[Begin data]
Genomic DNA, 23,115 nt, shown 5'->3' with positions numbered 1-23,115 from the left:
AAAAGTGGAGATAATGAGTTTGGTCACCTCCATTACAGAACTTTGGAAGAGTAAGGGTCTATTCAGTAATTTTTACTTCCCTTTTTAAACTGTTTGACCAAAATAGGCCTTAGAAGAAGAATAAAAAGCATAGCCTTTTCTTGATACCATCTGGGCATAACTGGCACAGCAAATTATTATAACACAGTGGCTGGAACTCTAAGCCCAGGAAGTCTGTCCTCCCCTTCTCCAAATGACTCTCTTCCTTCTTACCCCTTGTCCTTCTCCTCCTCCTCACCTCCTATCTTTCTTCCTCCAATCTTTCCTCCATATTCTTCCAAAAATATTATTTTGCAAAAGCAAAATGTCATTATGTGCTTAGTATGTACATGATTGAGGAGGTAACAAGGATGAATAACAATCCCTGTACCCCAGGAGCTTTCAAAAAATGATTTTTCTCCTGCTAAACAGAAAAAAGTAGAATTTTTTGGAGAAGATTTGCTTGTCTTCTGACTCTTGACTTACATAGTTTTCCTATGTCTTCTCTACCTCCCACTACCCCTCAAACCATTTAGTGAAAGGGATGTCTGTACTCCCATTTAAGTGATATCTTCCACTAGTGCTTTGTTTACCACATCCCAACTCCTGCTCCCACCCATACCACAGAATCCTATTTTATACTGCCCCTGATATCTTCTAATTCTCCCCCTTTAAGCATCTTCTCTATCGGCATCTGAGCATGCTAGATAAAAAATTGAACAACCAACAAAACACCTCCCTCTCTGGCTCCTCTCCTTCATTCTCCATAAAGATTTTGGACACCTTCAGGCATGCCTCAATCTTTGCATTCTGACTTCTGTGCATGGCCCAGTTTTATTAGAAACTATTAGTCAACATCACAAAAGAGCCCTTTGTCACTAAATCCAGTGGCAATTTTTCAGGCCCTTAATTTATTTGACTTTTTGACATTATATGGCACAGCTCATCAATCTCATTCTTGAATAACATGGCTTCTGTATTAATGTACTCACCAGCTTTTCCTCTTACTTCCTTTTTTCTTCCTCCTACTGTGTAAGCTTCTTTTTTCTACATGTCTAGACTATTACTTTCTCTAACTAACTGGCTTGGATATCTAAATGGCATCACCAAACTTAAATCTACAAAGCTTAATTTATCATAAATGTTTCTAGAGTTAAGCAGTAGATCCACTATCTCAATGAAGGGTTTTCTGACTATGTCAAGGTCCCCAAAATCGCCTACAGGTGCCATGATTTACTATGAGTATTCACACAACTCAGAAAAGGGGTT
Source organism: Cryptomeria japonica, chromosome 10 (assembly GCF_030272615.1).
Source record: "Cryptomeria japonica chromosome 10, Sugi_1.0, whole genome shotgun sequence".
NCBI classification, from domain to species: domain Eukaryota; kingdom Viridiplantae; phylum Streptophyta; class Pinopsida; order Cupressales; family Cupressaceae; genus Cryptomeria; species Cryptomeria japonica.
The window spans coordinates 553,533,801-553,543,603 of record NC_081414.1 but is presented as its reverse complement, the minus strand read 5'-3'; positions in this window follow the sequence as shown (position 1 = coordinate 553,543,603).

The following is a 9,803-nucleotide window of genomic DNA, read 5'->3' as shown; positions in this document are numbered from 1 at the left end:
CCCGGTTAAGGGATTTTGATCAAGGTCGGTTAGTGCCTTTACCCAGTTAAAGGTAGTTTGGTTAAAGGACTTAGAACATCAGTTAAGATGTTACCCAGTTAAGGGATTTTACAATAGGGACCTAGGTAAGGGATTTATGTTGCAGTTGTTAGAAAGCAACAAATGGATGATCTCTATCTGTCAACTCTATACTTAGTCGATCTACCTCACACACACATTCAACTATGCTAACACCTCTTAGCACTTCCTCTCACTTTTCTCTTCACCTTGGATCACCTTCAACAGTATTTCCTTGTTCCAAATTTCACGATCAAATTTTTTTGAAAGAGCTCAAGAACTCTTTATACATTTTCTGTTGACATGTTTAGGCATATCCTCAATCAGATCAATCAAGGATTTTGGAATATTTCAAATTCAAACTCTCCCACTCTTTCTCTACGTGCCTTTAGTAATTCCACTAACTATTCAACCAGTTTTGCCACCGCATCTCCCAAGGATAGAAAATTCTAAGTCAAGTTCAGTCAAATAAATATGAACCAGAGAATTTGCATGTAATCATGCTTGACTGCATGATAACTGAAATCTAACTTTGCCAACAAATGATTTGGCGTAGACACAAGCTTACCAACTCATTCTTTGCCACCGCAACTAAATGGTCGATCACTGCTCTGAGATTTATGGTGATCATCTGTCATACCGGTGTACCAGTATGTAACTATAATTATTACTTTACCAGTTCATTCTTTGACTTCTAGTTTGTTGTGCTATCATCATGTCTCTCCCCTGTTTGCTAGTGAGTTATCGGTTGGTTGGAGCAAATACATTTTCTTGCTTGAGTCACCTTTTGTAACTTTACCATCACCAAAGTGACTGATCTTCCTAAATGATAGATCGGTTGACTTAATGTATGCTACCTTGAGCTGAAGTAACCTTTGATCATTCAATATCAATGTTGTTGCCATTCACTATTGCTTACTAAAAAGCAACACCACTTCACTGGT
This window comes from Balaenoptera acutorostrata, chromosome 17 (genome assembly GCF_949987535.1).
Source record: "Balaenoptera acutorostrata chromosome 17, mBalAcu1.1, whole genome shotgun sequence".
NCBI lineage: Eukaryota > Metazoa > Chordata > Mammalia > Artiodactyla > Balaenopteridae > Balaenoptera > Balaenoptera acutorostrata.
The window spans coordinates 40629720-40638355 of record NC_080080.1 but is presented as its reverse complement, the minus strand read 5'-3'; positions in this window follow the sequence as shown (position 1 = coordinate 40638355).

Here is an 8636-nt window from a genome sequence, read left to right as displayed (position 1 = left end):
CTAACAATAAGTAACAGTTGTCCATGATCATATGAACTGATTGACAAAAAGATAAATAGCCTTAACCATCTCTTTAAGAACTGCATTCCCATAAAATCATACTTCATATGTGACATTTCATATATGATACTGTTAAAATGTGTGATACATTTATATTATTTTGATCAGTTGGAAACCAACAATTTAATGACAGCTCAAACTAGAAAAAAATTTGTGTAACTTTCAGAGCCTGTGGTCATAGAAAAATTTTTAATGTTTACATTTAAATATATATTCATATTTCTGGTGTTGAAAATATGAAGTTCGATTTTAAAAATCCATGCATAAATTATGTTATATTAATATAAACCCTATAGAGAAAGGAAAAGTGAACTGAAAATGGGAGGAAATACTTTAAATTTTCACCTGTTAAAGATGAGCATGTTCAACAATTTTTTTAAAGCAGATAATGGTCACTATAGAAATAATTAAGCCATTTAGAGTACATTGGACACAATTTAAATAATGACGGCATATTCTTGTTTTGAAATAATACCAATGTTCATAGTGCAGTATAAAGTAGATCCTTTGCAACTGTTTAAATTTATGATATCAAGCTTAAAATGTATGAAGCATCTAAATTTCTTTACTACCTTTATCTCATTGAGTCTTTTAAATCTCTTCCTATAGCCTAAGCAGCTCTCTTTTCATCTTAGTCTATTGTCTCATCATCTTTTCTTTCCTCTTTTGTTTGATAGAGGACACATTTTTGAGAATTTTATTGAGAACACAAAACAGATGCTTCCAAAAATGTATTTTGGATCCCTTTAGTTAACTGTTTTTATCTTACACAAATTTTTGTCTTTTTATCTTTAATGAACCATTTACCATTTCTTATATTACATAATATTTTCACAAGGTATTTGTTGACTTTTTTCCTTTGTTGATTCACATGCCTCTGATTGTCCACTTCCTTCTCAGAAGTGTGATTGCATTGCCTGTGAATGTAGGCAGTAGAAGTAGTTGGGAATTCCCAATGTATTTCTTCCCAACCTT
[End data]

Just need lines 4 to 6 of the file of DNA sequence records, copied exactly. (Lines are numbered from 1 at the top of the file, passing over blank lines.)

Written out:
Source record: "Cryptomeria japonica chromosome 10, Sugi_1.0, whole genome shotgun sequence".
NCBI classification, from domain to species: domain Eukaryota; kingdom Viridiplantae; phylum Streptophyta; class Pinopsida; order Cupressales; family Cupressaceae; genus Cryptomeria; species Cryptomeria japonica.
The window spans coordinates 553,533,801-553,543,603 of record NC_081414.1 but is presented as its reverse complement, the minus strand read 5'-3'; positions in this window follow the sequence as shown (position 1 = coordinate 553,543,603).